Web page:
The major sticking point in the debate over the cavity-fighting powers of vitamin D is the research itself. In a series of trials that span more than sixty years, researchers found that people with greater levels of vitamin D showed 50 percent less tooth decay than people with lower levels of vitamin D. However, while this result is quite promising and compelling, it is often disputed owing to the dated nature of the information, much of which was gathered about 50 years ago. Thus, the debate lives on and will likely continue until more current research becomes available.
However, it is important to keep in mind that vitamin D is a useful vitamin for your overall health. Thus, ensuring that you receive an adequate amount of the vitamin, if it does not help your mouth fight cavities, may yield other health benefits. Therefore, why not try adding some vitamin D to your diet? The research is just compelling enough to make it feel worthwhile.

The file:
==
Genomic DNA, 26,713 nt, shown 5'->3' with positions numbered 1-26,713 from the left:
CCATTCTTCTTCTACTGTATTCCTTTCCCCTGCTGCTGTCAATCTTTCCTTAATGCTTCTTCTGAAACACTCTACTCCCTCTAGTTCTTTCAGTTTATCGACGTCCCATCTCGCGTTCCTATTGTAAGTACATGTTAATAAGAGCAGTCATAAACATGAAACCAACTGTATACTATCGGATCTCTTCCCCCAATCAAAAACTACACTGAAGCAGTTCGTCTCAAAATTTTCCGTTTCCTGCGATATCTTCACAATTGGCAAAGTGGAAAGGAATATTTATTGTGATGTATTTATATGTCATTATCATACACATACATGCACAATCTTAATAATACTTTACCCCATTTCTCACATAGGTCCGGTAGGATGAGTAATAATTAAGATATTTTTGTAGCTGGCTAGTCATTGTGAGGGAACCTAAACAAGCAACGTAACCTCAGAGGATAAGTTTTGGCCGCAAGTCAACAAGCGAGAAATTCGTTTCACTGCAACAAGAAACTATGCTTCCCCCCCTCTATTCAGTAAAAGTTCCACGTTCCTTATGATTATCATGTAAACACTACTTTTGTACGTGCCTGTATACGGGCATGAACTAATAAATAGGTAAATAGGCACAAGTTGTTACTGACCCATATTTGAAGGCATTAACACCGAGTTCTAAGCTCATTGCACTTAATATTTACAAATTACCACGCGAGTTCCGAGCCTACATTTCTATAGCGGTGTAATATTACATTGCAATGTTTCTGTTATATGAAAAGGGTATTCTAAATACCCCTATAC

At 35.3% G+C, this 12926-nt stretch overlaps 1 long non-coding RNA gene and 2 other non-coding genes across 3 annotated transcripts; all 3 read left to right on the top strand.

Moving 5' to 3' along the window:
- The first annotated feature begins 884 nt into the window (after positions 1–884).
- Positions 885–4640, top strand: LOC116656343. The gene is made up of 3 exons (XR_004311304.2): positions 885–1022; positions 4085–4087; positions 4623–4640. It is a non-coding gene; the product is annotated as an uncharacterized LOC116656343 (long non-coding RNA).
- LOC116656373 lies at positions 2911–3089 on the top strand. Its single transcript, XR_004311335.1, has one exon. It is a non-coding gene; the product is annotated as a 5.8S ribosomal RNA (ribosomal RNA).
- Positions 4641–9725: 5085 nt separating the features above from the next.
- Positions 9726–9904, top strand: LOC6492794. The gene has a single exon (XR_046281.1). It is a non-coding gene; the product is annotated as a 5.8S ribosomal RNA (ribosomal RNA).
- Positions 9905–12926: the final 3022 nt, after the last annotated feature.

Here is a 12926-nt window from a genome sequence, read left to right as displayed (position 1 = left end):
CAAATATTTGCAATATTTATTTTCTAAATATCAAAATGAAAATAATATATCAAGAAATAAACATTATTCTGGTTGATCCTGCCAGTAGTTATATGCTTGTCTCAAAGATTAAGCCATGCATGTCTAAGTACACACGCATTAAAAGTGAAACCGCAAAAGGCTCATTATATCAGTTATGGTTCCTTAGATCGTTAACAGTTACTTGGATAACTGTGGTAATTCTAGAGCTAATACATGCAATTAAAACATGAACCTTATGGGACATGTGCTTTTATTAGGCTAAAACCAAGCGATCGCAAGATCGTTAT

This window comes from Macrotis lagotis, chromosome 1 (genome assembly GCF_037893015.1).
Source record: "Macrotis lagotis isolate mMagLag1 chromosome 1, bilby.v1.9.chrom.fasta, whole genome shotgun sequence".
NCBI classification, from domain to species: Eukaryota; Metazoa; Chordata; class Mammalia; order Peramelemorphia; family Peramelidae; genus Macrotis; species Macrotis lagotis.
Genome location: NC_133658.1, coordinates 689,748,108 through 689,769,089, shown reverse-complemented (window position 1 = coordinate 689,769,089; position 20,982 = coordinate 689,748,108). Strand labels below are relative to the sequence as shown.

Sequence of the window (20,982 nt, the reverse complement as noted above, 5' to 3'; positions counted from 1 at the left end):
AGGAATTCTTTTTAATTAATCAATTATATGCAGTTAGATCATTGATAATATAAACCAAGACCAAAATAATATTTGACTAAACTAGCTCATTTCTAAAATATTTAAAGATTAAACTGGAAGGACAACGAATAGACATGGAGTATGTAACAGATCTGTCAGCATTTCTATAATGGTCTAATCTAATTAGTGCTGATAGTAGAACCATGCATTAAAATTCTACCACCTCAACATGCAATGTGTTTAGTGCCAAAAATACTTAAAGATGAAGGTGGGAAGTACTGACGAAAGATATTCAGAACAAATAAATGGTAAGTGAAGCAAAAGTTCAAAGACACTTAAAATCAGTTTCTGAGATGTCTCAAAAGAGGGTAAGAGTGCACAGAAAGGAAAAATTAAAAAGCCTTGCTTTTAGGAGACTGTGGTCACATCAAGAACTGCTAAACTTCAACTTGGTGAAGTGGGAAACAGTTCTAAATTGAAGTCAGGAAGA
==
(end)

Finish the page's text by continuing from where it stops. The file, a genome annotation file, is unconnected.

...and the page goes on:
Sources of Vitamin D
If you choose to add vitamin D to your diet, salmon and tuna are an excellent source of the vitamin. Additionally, sunlight encourages the synthesis of vitamin D, so spending some time outside may be beneficial. Just make sure if you are out in the sun that you wear sunscreen for protection.
Schedule a Visit with Your Arlington Dentist
Whether or not vitamin D can help fight cavities, it is no substitute for thorough homecare and regular dental visits. If more than six months have passed since your last dental cleaning, contact your Arlington dentist, Dr. Smith, today by calling 972-262-5111. We welcome patients from Grand Prairie, Arlington, South Dallas, Cedar Hill, Duncanville, and surrounding communities.
While it is true that a dental emergency may occur at any time, there are a few situations when it would pay to be extra careful. Read below as your Grand Prairie dentist, Dr. Quinn Smith, discusses three situations that may yield a dental emergency and what you can do to prevent them.
Three Potential Emergency Situations